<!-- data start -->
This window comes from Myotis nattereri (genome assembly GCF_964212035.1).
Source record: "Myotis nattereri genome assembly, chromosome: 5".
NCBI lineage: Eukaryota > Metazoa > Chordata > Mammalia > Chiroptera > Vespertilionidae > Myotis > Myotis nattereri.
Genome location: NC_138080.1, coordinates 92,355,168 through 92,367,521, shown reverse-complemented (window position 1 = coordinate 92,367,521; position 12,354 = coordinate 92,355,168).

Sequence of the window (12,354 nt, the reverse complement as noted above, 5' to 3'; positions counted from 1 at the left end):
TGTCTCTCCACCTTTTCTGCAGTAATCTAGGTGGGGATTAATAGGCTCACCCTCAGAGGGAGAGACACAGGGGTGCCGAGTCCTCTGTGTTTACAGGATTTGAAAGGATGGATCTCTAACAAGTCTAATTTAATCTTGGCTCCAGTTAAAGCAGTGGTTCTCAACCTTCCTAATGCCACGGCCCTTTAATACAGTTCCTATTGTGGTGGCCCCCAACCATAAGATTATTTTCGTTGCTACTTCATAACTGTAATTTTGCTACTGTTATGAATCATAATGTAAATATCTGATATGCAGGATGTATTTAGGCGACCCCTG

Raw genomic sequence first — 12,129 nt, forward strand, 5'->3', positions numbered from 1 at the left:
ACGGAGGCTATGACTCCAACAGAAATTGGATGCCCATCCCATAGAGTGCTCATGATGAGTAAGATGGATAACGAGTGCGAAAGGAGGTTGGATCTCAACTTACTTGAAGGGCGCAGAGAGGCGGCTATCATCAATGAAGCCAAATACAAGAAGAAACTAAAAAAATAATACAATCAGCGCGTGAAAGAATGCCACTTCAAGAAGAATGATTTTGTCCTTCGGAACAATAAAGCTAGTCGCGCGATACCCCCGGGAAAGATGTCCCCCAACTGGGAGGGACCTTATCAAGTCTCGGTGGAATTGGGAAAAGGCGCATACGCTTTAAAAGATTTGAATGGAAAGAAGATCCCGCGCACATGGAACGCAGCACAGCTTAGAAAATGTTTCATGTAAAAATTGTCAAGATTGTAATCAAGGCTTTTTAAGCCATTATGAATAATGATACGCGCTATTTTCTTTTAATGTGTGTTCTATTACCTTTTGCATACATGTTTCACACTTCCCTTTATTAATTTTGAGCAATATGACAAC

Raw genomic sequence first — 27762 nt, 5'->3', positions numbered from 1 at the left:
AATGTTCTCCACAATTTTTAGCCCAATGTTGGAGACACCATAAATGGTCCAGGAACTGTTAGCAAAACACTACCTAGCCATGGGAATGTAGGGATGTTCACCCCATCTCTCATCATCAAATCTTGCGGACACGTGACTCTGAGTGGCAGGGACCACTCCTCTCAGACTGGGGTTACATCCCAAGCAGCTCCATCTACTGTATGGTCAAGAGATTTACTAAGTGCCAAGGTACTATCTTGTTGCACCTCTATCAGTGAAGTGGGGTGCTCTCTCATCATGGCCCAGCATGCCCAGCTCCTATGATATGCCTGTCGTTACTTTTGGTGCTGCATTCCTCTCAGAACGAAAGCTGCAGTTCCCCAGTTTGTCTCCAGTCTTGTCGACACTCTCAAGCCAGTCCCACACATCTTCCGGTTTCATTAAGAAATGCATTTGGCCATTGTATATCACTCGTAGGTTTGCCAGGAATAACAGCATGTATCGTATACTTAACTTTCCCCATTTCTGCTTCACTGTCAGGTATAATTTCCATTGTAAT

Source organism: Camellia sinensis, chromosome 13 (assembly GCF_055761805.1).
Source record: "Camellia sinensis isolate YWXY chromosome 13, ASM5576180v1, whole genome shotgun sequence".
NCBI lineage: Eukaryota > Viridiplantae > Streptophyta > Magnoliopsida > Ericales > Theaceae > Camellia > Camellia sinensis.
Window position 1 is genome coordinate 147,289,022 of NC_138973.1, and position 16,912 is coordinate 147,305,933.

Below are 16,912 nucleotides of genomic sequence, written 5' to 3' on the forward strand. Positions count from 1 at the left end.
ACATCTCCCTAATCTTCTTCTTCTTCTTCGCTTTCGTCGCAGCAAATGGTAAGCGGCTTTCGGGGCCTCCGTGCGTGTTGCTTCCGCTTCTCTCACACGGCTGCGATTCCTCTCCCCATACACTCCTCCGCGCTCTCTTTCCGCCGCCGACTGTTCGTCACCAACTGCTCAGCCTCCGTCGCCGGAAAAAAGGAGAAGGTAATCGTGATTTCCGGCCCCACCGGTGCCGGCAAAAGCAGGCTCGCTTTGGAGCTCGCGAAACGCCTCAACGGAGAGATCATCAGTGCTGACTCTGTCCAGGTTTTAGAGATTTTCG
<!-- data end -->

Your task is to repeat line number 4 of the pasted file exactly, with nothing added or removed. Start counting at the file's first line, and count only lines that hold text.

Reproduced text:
Genome location: NC_138080.1, coordinates 92,355,168 through 92,367,521, shown reverse-complemented (window position 1 = coordinate 92,367,521; position 12,354 = coordinate 92,355,168).